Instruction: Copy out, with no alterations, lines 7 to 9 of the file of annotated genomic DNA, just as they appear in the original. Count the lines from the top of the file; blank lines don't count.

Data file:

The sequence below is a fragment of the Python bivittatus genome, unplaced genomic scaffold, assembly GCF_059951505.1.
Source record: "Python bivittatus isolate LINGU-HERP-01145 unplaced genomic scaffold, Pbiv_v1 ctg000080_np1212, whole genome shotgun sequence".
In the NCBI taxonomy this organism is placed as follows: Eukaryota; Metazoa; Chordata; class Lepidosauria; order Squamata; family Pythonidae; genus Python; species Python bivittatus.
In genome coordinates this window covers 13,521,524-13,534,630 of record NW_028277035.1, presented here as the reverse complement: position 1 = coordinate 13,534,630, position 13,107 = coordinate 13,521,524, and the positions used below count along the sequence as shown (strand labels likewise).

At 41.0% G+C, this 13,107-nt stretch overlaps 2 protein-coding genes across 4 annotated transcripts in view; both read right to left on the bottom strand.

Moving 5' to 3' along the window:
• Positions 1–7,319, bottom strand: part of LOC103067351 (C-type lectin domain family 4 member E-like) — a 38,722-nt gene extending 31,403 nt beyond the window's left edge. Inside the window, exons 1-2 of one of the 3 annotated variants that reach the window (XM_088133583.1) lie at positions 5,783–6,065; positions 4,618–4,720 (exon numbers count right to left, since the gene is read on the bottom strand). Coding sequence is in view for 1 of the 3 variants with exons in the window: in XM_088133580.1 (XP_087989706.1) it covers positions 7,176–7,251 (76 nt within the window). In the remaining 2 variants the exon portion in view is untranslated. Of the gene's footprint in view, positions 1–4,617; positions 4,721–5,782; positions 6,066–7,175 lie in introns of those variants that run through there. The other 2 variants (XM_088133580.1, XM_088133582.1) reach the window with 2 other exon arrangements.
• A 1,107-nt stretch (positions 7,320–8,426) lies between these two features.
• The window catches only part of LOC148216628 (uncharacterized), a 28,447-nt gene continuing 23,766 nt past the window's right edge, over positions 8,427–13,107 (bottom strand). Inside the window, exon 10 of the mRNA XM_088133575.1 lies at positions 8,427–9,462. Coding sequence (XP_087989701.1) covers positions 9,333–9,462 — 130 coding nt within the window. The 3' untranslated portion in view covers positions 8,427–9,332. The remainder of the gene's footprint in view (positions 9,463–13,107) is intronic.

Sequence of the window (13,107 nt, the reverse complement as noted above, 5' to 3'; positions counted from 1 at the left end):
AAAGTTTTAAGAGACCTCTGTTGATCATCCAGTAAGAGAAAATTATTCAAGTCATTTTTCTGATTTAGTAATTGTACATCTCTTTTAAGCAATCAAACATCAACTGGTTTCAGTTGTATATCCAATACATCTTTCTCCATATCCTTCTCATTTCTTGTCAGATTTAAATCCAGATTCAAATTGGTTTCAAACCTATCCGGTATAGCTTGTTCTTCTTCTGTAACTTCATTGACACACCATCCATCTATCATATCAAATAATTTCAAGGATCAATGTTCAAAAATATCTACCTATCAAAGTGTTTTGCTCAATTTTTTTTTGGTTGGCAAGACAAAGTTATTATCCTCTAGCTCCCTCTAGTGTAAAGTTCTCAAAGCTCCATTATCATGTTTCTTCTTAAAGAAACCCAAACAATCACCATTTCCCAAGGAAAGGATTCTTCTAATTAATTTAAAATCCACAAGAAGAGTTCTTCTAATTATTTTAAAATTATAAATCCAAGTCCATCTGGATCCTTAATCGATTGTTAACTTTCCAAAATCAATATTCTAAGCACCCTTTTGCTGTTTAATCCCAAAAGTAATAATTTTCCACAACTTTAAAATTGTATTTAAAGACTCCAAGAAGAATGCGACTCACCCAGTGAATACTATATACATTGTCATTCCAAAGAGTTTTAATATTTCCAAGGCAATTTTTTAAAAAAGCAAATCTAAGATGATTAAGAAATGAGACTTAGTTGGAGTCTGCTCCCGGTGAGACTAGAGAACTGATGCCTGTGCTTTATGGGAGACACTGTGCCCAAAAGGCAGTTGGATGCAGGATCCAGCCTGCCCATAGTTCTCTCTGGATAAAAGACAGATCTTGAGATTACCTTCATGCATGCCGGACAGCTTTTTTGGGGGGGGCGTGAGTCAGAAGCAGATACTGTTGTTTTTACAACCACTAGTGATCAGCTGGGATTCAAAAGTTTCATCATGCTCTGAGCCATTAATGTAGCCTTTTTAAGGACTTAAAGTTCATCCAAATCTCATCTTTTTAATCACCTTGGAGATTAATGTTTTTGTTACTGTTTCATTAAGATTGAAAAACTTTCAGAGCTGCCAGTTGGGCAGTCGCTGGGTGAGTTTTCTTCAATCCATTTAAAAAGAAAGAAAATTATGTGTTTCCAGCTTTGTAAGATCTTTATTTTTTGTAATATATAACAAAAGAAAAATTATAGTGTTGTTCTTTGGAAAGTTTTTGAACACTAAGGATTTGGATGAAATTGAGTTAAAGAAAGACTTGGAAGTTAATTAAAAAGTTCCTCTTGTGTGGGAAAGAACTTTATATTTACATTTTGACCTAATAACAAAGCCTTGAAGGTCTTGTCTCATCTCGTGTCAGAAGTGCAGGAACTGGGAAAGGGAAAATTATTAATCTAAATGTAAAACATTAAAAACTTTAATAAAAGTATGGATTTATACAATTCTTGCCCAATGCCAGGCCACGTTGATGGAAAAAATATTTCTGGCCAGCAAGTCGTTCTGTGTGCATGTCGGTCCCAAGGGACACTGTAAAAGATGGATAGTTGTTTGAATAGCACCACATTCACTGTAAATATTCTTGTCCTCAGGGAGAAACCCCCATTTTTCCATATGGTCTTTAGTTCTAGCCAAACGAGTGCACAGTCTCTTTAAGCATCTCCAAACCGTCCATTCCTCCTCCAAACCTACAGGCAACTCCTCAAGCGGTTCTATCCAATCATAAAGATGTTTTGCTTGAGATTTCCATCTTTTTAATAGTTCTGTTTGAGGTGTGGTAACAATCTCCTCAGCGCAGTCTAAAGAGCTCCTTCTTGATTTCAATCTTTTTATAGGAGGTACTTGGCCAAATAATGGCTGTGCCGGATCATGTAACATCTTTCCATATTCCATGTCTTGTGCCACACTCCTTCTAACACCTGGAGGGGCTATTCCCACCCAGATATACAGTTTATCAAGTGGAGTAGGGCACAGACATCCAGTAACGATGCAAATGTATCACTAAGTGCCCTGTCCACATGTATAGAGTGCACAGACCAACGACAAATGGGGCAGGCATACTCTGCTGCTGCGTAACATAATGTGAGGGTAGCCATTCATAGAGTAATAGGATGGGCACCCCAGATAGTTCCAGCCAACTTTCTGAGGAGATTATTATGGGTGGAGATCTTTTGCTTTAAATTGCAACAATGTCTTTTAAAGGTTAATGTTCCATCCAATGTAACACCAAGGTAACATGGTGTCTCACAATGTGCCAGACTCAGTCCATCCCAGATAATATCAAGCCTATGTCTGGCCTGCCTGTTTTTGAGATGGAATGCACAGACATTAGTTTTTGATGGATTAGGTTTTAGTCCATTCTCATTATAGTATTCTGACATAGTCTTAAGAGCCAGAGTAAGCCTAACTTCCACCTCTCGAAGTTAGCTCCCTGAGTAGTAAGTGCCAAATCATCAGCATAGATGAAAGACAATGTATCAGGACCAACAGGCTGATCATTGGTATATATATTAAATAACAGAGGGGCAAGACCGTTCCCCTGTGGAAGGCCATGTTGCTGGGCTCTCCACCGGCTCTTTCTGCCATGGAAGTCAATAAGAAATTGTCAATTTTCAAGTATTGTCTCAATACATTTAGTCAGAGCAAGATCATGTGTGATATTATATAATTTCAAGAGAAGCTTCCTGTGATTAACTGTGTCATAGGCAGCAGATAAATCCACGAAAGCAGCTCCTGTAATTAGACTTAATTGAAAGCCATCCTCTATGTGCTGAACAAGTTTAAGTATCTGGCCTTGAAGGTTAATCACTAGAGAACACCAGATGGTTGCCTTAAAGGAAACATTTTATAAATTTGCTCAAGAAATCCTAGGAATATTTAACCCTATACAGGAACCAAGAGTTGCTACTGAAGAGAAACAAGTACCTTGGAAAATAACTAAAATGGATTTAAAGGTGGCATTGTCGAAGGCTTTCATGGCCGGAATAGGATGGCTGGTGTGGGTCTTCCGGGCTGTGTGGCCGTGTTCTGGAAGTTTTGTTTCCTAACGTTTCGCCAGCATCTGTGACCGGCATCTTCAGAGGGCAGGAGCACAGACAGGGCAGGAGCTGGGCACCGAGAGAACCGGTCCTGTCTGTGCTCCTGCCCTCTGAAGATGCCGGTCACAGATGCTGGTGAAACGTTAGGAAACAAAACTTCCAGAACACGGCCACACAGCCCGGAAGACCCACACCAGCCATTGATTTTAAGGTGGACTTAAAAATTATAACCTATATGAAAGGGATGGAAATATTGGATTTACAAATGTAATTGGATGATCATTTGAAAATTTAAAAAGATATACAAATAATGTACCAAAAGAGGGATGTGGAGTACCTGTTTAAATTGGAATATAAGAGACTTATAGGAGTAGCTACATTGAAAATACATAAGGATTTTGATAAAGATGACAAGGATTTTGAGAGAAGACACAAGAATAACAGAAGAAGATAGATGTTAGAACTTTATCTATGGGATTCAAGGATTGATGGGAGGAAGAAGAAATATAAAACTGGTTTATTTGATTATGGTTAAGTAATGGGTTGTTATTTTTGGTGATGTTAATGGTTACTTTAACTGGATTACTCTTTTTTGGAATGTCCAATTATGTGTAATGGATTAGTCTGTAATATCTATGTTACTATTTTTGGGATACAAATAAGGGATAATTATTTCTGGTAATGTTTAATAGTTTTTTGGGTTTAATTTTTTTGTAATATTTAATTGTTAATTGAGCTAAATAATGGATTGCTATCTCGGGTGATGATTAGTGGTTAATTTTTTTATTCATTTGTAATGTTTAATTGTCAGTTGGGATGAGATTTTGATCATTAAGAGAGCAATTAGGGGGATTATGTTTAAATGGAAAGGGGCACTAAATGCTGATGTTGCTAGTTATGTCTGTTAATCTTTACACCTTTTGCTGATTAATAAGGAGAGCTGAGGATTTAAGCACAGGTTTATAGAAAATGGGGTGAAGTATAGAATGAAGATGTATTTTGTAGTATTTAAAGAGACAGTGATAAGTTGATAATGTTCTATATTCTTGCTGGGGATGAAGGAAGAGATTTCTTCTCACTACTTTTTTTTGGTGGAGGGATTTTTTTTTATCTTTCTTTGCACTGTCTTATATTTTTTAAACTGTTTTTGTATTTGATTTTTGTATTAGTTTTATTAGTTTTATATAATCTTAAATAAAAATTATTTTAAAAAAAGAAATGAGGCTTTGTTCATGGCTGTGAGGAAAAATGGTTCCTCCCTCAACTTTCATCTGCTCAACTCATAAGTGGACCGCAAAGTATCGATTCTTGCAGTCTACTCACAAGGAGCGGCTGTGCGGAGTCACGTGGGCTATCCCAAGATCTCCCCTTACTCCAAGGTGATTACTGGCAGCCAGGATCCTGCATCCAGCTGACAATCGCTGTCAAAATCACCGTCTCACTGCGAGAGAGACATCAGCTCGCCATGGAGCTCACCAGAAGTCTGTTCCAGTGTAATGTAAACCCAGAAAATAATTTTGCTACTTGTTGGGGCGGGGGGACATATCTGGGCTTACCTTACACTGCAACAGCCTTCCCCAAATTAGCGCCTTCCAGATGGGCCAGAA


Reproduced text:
• Positions 1–7,319, bottom strand: part of LOC103067351 (C-type lectin domain family 4 member E-like) — a 38,722-nt gene extending 31,403 nt beyond the window's left edge. Inside the window, exons 1-2 of one of the 3 annotated variants that reach the window (XM_088133583.1) lie at positions 5,783–6,065; positions 4,618–4,720 (exon numbers count right to left, since the gene is read on the bottom strand). Coding sequence is in view for 1 of the 3 variants with exons in the window: in XM_088133580.1 (XP_087989706.1) it covers positions 7,176–7,251 (76 nt within the window). In the remaining 2 variants the exon portion in view is untranslated. Of the gene's footprint in view, positions 1–4,617; positions 4,721–5,782; positions 6,066–7,175 lie in introns of those variants that run through there. The other 2 variants (XM_088133580.1, XM_088133582.1) reach the window with 2 other exon arrangements.
• A 1,107-nt stretch (positions 7,320–8,426) lies between these two features.
• The window catches only part of LOC148216628 (uncharacterized), a 28,447-nt gene continuing 23,766 nt past the window's right edge, over positions 8,427–13,107 (bottom strand). Inside the window, exon 10 of the mRNA XM_088133575.1 lies at positions 8,427–9,462. Coding sequence (XP_087989701.1) covers positions 9,333–9,462 — 130 coding nt within the window. The 3' untranslated portion in view covers positions 8,427–9,332. The remainder of the gene's footprint in view (positions 9,463–13,107) is intronic.